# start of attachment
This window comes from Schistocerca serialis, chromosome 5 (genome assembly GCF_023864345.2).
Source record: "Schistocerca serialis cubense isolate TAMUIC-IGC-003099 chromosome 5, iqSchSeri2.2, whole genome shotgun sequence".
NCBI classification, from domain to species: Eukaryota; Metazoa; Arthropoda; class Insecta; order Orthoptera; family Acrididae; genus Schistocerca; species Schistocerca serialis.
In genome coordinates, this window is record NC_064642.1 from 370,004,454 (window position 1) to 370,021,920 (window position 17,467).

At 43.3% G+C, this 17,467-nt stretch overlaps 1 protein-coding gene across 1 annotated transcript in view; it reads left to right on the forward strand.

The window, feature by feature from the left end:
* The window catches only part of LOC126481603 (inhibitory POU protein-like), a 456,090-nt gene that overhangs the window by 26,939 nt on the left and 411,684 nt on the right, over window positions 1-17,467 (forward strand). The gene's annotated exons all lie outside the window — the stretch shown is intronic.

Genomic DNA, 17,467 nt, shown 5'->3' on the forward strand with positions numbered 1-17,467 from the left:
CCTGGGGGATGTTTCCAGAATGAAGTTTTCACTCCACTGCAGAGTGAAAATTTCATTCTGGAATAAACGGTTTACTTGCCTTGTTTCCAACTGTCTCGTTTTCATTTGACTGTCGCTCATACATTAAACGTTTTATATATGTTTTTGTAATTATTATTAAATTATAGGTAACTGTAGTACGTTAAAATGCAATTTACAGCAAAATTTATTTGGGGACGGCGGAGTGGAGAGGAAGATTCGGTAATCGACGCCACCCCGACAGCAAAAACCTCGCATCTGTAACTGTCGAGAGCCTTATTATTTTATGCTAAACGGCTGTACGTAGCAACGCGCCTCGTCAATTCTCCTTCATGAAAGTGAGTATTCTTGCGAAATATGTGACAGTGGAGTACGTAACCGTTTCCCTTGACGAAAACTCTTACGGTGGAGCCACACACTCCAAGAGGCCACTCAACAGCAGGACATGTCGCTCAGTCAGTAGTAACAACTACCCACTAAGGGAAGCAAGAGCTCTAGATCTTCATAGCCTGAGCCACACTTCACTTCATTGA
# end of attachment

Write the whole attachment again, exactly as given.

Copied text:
This window comes from Schistocerca serialis, chromosome 5 (genome assembly GCF_023864345.2).
Source record: "Schistocerca serialis cubense isolate TAMUIC-IGC-003099 chromosome 5, iqSchSeri2.2, whole genome shotgun sequence".
NCBI classification, from domain to species: Eukaryota; Metazoa; Arthropoda; class Insecta; order Orthoptera; family Acrididae; genus Schistocerca; species Schistocerca serialis.
In genome coordinates, this window is record NC_064642.1 from 370,004,454 (window position 1) to 370,021,920 (window position 17,467).

At 43.3% G+C, this 17,467-nt stretch overlaps 1 protein-coding gene across 1 annotated transcript in view; it reads left to right on the forward strand.

The window, feature by feature from the left end:
* The window catches only part of LOC126481603 (inhibitory POU protein-like), a 456,090-nt gene that overhangs the window by 26,939 nt on the left and 411,684 nt on the right, over window positions 1-17,467 (forward strand). The gene's annotated exons all lie outside the window — the stretch shown is intronic.

Genomic DNA, 17,467 nt, shown 5'->3' on the forward strand with positions numbered 1-17,467 from the left:
CCTGGGGGATGTTTCCAGAATGAAGTTTTCACTCCACTGCAGAGTGAAAATTTCATTCTGGAATAAACGGTTTACTTGCCTTGTTTCCAACTGTCTCGTTTTCATTTGACTGTCGCTCATACATTAAACGTTTTATATATGTTTTTGTAATTATTATTAAATTATAGGTAACTGTAGTACGTTAAAATGCAATTTACAGCAAAATTTATTTGGGGACGGCGGAGTGGAGAGGAAGATTCGGTAATCGACGCCACCCCGACAGCAAAAACCTCGCATCTGTAACTGTCGAGAGCCTTATTATTTTATGCTAAACGGCTGTACGTAGCAACGCGCCTCGTCAATTCTCCTTCATGAAAGTGAGTATTCTTGCGAAATATGTGACAGTGGAGTACGTAACCGTTTCCCTTGACGAAAACTCTTACGGTGGAGCCACACACTCCAAGAGGCCACTCAACAGCAGGACATGTCGCTCAGTCAGTAGTAACAACTACCCACTAAGGGAAGCAAGAGCTCTAGATCTTCATAGCCTGAGCCACACTTCACTTCATTGA